My great grandfather Hershey Longenecker and his wife Minnie served as Southern Presbyterian missionaries to the Belgian Congo from 1917 to 1951. In retirement, he wrote a memoir of his life and ministry entitled Memories of Congo. Some time ago, my dad’s cousin digitized the book, and he gave me permission to host it at congo.ulsterworldly.com.
Beginning in 1707 and for virtually every year throughout the century, the minutes of the Presbyterian Church contain petitions from congregations and presbyteries pleading for ministers. At least every other year, the Synods of Philadelphia and New York wrote to presbyteries in Scotland or Ireland, begging for ministers to come to the New World. By 1740 there were 160 congregations; in 1761 the synod lamented: “The Church suffers greatly for want of a Opportunity to instruct Students in the Knowledge of Divinity.”
Between 1716 and 1766, some 200,000 Scotch-Irish immigrated, primarily from Ulster, with the majority settling in the Shenandoah Valley. The meeting of the first post-Revolutionary Presbyterian General Assembly, in 1789, counted 215 congregations with ministers and 204 without. Recognizing the shortage of ministers, the assembly called for each synod to recommend two members as missionaries to the frontier.
I recently launched a new website: readmachen.com. The site started as a digitization of the bibliography of Machen’s worked published in Pressing Towards the Mark (sadly out of print) by James Dennison and Grace Mullen. This bibliography is 25 pages long and lists nearly 400 books, articles, sermons, and letters from J. Gresham Machen published over the last 100 years.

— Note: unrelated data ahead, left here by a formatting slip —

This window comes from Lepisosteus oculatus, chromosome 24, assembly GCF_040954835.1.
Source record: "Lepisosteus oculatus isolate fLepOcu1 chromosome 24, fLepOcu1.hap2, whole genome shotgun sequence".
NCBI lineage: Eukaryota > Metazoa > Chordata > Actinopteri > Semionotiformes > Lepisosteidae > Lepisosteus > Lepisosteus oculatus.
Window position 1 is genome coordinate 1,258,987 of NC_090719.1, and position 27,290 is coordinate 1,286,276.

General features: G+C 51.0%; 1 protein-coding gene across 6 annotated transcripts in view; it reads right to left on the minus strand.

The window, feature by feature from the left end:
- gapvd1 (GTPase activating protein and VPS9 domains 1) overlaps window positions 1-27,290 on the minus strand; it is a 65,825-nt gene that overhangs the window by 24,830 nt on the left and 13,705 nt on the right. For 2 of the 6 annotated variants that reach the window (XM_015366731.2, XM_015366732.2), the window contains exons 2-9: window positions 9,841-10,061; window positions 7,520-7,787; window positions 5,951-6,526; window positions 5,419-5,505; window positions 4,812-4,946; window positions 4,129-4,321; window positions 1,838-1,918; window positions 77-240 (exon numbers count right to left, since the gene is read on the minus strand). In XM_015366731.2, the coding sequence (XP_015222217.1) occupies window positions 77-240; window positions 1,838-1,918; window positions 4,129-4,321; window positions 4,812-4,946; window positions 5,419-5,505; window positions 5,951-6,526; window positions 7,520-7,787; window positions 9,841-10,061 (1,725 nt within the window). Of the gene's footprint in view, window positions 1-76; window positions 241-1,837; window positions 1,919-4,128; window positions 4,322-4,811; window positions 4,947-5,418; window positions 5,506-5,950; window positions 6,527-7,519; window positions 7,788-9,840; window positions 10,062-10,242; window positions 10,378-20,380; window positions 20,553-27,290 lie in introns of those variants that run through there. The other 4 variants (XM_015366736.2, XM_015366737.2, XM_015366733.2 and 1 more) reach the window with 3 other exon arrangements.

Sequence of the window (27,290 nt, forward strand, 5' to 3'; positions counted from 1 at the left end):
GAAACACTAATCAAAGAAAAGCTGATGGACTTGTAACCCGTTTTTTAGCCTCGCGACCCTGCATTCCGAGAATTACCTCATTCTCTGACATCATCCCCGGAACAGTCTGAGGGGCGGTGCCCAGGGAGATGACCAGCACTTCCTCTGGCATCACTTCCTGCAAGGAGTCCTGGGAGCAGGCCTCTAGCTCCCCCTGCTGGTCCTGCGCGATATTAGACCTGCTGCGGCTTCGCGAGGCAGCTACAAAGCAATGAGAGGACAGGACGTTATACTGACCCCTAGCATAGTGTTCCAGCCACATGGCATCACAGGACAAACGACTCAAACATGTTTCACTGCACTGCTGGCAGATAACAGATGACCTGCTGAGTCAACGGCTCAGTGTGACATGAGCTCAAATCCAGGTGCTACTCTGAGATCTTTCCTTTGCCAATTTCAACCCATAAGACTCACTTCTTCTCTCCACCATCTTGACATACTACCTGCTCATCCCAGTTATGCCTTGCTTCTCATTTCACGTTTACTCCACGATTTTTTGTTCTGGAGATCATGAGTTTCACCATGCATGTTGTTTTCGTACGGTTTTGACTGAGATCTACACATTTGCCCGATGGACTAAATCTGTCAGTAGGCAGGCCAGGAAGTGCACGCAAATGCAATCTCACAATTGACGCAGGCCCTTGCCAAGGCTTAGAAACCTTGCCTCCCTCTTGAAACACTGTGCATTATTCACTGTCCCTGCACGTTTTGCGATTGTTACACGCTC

The online version allows you to see the data in ways the print version doesn’t; for example, you can view publications by year or by source. I have also included the full text content for as many articles as possible, and, for Machen’s books, I’ve provided links to where you can buy copies.
I welcome any feedback you have on this bibliographic website; in particular, if you notice any errors, missing pieces, or know where I can get digital editions of any the original sources, please let me know.
My grandfather was born in May 17, 1921 in Kwangju, Korea; he was the perfect age to have served in the Second Wold War, but the draft board gave him an exception because he’d been taken under care of the Concord Presbytery of the PCUS in fall 1939; he was told to continue his studies at Davidson College.
Here is his draft registration card from 1941:
Notably his “person who will always know your address” was Dr. C. Darby Fulton, Executive Secretary of Foreign Missions of the PCUS. Fulton, a missionary kid himself, had served as a missionary to Japan and preached at my grandfather’s baptism service on June 26, 1921. We would serve as the Executive Secretary from 1932 to 1961.
Yesterday, I sat down with my dear friend and former pastor Irfon Hughes to discuss his life and minstry. Pastor Hughes was born in 1942 in Wales and served as a minister for 50 years in 6 congregations in Wales, England, and the United States. Most recently, he was pastor of my church Shiloh Presbyterian Church (OPC) in Raleigh, NC.
The interview is split up into two parts, roughly consisting of his ministry in the United Kingdom in the first part and in the United States in the second part. I hope you enjoy hearing about how the Lord used this man for so many years. Press ️the ▶ buttons below to listen.